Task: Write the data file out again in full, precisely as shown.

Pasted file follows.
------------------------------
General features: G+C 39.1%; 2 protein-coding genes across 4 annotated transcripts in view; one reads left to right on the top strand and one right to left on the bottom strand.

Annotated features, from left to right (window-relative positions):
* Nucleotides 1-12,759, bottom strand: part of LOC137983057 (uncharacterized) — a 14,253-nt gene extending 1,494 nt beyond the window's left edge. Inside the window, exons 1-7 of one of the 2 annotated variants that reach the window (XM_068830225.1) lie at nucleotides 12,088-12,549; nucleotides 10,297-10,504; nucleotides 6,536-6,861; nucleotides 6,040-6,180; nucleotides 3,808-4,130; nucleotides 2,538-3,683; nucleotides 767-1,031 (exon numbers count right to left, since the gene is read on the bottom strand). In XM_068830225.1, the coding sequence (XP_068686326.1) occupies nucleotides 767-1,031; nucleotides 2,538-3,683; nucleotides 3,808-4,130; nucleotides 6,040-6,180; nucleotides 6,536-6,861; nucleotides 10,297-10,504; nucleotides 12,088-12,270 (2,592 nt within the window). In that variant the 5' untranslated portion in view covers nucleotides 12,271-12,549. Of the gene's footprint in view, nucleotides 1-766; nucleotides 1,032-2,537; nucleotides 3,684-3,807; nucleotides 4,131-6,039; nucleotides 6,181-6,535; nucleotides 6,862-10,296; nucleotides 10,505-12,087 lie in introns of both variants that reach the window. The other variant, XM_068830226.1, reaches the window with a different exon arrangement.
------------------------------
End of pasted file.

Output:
General features: G+C 39.1%; 2 protein-coding genes across 4 annotated transcripts in view; one reads left to right on the top strand and one right to left on the bottom strand.

Annotated features, from left to right (window-relative positions):
* Nucleotides 1-12,759, bottom strand: part of LOC137983057 (uncharacterized) — a 14,253-nt gene extending 1,494 nt beyond the window's left edge. Inside the window, exons 1-7 of one of the 2 annotated variants that reach the window (XM_068830225.1) lie at nucleotides 12,088-12,549; nucleotides 10,297-10,504; nucleotides 6,536-6,861; nucleotides 6,040-6,180; nucleotides 3,808-4,130; nucleotides 2,538-3,683; nucleotides 767-1,031 (exon numbers count right to left, since the gene is read on the bottom strand). In XM_068830225.1, the coding sequence (XP_068686326.1) occupies nucleotides 767-1,031; nucleotides 2,538-3,683; nucleotides 3,808-4,130; nucleotides 6,040-6,180; nucleotides 6,536-6,861; nucleotides 10,297-10,504; nucleotides 12,088-12,270 (2,592 nt within the window). In that variant the 5' untranslated portion in view covers nucleotides 12,271-12,549. Of the gene's footprint in view, nucleotides 1-766; nucleotides 1,032-2,537; nucleotides 3,684-3,807; nucleotides 4,131-6,039; nucleotides 6,181-6,535; nucleotides 6,862-10,296; nucleotides 10,505-12,087 lie in introns of both variants that reach the window. The other variant, XM_068830226.1, reaches the window with a different exon arrangement.